From the East amber skies streak
Morning’s golden glory rising
becomes a giant yellow-white cheese melt sizzling
Burning down it’s fiery head
In the pond there’s a bubble, ripple, frog
Smiling its ‘I don’t give a damn look’
With sudden movement he’s up tall and stretched
and his froggy tongue darts out to catch insect
At waters edge hundreds of squirmy long tailed tadpoles
growing, wait to join the chorus
A dragonfly hovers a while before swooshing away
While waterboatman rows all way round pads of lily
The shining sun dances light and shadows
through the longer grasses and trees
Dazzling unexpectedly the one who awakens from sun-bathing
pepper red from too long, an agonising site and dangerously sore skin
Through the garden’s archway
a perfumed breeze fills the nostrils
transcends such simple heady delights
jasmine clematis and honeysuckle scented pleasantries
With silky gossamer velvet coated wings
the brightest yet most delicate of these things
Flutters prettyness as it flirticiously plays with companion
Carefully avoiding the intricate weave of woven spiders web
A hum and buzz from the flapping wings of wasps and bees
as they go about collecting their dusty pollen from each flower
A pretty red ladybird four black spots on wing
and a caterpillar crawling munching lettuce leaves for dinner
A rainbow of colourful beauty
garlands swags baskets and beds (le jardin en fleur)
Few daisies dandelions hold their own
until tomorrows mower sees them gone
Nature’s hands unveil baby birds
trialling first flight from nest
and babbling brook as it rushes chance carried stones
washed, tumbled, turned, have no rest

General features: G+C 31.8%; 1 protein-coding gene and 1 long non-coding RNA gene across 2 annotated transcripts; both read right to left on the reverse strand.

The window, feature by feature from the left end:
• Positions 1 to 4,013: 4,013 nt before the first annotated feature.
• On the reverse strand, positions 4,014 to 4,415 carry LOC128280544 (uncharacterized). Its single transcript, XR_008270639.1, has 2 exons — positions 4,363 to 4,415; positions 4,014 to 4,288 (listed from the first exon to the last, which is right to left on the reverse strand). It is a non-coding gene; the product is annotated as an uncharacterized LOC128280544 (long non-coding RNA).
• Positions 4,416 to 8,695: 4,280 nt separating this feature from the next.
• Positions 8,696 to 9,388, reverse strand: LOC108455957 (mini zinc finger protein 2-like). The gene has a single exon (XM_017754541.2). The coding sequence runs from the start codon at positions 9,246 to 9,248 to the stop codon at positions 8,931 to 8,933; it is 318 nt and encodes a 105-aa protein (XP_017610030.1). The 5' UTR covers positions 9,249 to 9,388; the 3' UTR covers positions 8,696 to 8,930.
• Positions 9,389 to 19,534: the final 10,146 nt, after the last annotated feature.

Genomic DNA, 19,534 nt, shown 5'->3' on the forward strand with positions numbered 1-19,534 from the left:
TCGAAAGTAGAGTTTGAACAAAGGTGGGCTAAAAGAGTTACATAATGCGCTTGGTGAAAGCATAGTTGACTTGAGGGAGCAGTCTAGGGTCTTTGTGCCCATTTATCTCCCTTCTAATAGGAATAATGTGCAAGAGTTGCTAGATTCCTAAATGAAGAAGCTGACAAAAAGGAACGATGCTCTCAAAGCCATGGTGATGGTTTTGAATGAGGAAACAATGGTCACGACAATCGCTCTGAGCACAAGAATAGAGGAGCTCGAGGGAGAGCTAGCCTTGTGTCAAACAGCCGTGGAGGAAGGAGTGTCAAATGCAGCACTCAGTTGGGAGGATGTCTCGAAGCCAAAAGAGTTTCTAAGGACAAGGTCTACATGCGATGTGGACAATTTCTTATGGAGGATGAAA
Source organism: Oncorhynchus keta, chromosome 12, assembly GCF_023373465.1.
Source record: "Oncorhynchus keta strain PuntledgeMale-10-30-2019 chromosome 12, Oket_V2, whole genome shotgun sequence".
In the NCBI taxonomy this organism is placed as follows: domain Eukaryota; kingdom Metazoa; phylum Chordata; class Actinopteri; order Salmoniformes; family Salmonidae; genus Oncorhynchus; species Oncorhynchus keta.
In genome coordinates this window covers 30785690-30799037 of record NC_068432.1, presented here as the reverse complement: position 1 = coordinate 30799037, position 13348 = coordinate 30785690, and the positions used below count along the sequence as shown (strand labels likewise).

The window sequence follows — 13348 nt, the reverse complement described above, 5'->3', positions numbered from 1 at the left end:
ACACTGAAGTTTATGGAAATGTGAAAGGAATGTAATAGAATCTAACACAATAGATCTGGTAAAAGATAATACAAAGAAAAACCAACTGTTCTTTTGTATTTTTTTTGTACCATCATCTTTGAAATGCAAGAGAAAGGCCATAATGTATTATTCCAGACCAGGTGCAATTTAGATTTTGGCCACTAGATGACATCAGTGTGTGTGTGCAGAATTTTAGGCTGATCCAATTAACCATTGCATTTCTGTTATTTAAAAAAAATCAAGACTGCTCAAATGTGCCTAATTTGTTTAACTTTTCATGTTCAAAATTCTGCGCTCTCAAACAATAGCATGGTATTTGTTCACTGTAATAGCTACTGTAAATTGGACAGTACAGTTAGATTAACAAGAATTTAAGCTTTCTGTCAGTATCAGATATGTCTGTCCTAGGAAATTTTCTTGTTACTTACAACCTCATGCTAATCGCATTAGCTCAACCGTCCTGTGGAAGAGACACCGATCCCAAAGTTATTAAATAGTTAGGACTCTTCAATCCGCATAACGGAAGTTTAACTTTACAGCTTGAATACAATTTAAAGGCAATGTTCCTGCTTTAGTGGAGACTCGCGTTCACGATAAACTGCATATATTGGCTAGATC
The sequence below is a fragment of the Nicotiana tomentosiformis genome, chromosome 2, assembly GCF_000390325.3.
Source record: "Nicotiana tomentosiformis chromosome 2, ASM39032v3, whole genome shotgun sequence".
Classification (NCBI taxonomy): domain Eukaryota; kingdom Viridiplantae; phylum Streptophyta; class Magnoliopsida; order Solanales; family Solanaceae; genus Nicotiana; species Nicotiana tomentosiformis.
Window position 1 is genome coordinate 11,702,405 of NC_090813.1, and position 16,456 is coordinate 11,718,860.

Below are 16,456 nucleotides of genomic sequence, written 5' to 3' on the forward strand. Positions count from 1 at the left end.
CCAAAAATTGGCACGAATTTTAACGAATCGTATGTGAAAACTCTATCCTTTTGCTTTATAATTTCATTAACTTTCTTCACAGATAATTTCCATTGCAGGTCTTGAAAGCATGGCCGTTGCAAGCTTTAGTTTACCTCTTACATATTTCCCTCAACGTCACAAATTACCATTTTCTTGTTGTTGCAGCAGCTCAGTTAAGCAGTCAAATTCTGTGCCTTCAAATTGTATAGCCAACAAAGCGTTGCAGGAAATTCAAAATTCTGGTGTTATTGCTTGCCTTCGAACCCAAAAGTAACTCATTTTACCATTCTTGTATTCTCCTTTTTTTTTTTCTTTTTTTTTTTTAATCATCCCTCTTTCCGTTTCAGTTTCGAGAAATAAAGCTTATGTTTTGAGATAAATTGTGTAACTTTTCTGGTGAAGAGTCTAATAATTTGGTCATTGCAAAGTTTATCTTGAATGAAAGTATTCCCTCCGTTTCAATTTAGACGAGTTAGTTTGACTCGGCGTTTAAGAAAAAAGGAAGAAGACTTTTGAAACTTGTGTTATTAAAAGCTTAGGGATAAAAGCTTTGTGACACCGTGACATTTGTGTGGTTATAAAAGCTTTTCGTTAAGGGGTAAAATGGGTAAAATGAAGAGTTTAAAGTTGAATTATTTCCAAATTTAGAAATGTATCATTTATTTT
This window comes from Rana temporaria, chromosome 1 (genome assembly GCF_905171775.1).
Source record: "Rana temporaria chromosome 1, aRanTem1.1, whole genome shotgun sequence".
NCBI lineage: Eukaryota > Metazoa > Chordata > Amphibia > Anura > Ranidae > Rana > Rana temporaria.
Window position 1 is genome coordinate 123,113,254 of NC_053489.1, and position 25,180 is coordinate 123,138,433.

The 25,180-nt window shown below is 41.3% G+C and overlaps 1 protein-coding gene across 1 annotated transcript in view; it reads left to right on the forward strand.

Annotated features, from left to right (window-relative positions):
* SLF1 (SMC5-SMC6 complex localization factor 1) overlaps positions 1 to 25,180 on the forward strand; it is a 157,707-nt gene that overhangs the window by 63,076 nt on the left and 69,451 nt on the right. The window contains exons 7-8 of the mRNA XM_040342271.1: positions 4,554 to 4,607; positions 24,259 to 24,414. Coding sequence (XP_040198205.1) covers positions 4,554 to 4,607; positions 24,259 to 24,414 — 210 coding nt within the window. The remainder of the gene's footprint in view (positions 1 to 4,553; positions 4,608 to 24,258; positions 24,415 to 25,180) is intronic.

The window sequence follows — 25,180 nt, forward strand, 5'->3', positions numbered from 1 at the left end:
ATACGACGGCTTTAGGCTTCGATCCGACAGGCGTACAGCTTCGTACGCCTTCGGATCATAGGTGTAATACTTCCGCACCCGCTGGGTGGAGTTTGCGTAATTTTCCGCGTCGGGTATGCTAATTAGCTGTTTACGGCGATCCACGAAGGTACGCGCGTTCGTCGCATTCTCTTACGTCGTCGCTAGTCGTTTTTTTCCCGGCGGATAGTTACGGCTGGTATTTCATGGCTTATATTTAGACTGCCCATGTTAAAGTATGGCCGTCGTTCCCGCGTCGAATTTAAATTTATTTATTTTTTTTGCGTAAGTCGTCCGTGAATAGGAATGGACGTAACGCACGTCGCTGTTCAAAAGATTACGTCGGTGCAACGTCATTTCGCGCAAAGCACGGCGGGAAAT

As spring is allegedly only round the corner, and I think
it's always good for the soul to have something nice to look
forward to, I'm posting this excerpt from Red
Sky at Night in anticipation of the sunny days
to come. And in honour of the bees that do so much to keep us all
fed by pollinating the plants that we eat.
I tried to post this on the Red Sky thread in the forum, but the Cloud refused to play ball, so I've put it here instead.
Bees are among the busiest creatures in our gardens and in
the wild, and also some of the most important because they
pollinate so many plants. In years gone by, many gardeners kept
their own beehives, which provided a welcome supply of honey that
could be used in many different ways. For instance, the honey was
eaten and the wax coating on the combs was made into candles. In
return, there was a strict etiquette in looking after bees and
many people still practice it, with excellent results.
Informing the bees
Bees were once often referred to as ‘little servants of God’ or ‘small messengers of God’, names which meant they had to be accorded due respect. One of the most important tasks of any beekeeper was to keep his or her bees informed of the latest news, because they were part of the family and it was only polite to keep them up to date. If someone died, the bees had to be told, often by someone tapping gently on their hive with a front-door key and then explaining what had happened. If you failed to tell the bees about a death, the penalties could be severe. At the very least, the hive might swarm and vanish. Much worse, there might be another death in the family. In some parts of the country, the hive was draped in black crêpe to signify mourning.